Protecting Parents from Student Loan Nightmares if Children Die

Michael Lux Blog, News, Student Loans 0 Comments

Every few months it seems that the national press will pick up a story about a parent who is stuck paying the student loan bills of a recently deceased child.  This week we learned the story of a mother, whose child was murdered.  She requested that the lender, in this case an agency of the state of New Jersey, forgive the remaining student debt.

Instead of forgiving the loans, the Higher Education Student Assistance Authority of New Jersey told her the following: “Please accept our condolences on your loss.  After careful consideration of the information you provided, the authority has determined that your request does not meet the threshold for loan forgiveness. Monthly bill statements will continue to be sent to you.”

Avoiding this Situation

A critical detail that is easy to miss in this story is the fact that the mother cosigner her son’s student loans.  Only cosigners are vulnerable to getting stuck with the debt when the borrower dies.  Merely being the parent of a student loan borrower does not create any obligation to pay for the loan.  Being a cosigner can create this obligation.

Accessing the Situation

It is also important to remember that each loan is different.  Loans are merely contracts between the borrower, the lender, and sometimes cosigners.  Some lenders may have language inside the loan contract that dictates that the debt is forgiven in the event of the death of a borrower, others may not.  Step number one in avoiding this particular nightmare is investigating whether or not it can happen to you.

Eliminating the Risk

If there is a chance that the death of the borrower could mean bills for the cosigner, there are a few options that can be pursued.

Option One: The Cosigner Release – Many lenders will advertise that cosigners can be released from the loan once the borrower meets certain conditions, such as no missed payments, a good income, etc.  What these lenders don’t mention is that actually getting the cosigner release approved is very difficult.  Because the lender has no incentive to release the cosigner, they will be really picky about letting it happen.  Lenders always prefer to have two people legally obligated to pay off the loan instead of one.  However, even though this option is difficult, it can still happen and is definitely worth investigating.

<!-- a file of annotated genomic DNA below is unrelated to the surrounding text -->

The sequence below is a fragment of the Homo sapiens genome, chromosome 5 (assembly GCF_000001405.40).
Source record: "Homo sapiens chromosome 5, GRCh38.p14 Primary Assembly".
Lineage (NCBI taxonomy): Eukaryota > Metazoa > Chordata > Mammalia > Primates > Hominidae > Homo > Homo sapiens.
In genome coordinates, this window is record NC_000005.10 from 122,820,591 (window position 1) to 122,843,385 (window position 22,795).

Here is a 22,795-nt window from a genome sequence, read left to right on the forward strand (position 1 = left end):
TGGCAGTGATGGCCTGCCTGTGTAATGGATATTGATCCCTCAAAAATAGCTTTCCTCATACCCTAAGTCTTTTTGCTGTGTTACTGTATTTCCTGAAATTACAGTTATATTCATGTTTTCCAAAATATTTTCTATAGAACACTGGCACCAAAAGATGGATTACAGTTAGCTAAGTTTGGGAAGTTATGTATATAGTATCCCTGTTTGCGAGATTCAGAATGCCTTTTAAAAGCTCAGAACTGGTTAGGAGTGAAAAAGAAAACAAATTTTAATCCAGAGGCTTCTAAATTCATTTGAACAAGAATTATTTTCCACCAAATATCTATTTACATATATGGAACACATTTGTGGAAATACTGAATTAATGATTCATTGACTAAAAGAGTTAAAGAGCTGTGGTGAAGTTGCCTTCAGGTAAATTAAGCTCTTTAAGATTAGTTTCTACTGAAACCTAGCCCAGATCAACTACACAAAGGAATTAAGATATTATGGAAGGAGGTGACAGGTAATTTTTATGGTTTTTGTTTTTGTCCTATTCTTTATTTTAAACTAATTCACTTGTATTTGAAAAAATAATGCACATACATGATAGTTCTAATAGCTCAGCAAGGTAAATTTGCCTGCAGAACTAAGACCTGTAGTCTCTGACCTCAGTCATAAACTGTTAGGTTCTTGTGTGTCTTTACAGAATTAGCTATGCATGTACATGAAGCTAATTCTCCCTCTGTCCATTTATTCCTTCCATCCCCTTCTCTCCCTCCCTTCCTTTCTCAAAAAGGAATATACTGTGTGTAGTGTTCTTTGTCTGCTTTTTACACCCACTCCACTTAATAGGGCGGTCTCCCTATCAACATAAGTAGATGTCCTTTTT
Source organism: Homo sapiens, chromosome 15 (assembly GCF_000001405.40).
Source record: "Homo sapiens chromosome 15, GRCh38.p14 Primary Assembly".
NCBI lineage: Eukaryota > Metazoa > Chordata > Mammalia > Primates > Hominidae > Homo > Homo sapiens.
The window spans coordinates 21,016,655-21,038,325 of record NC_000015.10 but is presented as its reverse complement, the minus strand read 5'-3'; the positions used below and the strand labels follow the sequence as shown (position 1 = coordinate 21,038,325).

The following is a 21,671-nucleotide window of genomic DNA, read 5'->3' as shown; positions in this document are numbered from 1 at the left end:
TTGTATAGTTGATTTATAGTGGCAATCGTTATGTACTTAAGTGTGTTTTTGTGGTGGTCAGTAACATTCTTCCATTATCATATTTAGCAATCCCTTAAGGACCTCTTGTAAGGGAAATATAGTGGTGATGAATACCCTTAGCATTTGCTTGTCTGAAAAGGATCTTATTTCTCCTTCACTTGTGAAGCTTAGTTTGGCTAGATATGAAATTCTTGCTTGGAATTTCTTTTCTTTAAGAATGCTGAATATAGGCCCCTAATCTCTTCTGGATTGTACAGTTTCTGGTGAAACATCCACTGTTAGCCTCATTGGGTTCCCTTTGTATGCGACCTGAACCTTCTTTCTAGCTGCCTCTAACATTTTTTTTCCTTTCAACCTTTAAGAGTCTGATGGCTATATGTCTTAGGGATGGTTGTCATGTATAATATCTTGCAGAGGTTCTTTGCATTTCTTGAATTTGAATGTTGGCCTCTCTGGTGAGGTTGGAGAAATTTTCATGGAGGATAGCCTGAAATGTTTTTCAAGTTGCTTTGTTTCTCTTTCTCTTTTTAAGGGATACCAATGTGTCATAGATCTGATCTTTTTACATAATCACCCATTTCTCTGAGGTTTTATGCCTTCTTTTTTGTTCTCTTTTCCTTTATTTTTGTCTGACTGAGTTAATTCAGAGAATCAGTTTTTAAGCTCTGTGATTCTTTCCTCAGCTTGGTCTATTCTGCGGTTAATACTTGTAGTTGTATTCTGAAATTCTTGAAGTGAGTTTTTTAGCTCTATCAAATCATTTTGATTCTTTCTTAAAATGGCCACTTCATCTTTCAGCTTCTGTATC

Option Two: Life Insurance – Thinking about life insurance, especially for a child, is a depressing thought.  Unfortunately, it is a reality of the world in which we live.  If there is any good news it is that a life insurance policy for a healthy young person is very affordable.  The key is just to get a policy that pays out enough to cover the student loan debt.

Option Three: Move the Debt – Depend upon the finances of the borrower, one simple solution would be to refinance or consolidate the debt with another lender.  By going this route, the new lender pays off the old loans entirely, and the borrower now has to pay off the new loan with the new lender.  Once the old debt is paid off, the cosigner no longer has any obligation (unless they cosign on the new loan).  Another advantage to this route is that the borrower may also be able to get lower payments and a lower interest rate.  We have reviewed over a dozen companies offering this service.  The success of going this route will depend upon the income, credit score, and debt ratio of the borrower.  If these numbers are strong, the borrower gets lower payments and the cosigner doesn’t have to worry about being the victim of a student loan horror story.

Bottom Line

Discussing finances with loved ones is normally a very difficult conversation.  Added a discussion of what would happen if somebody died is even more difficult.  While these conversations and the steps recommended are not fun, the unpleasantness pales in comparison to getting a monthly bill/reminder of the loved one who died.

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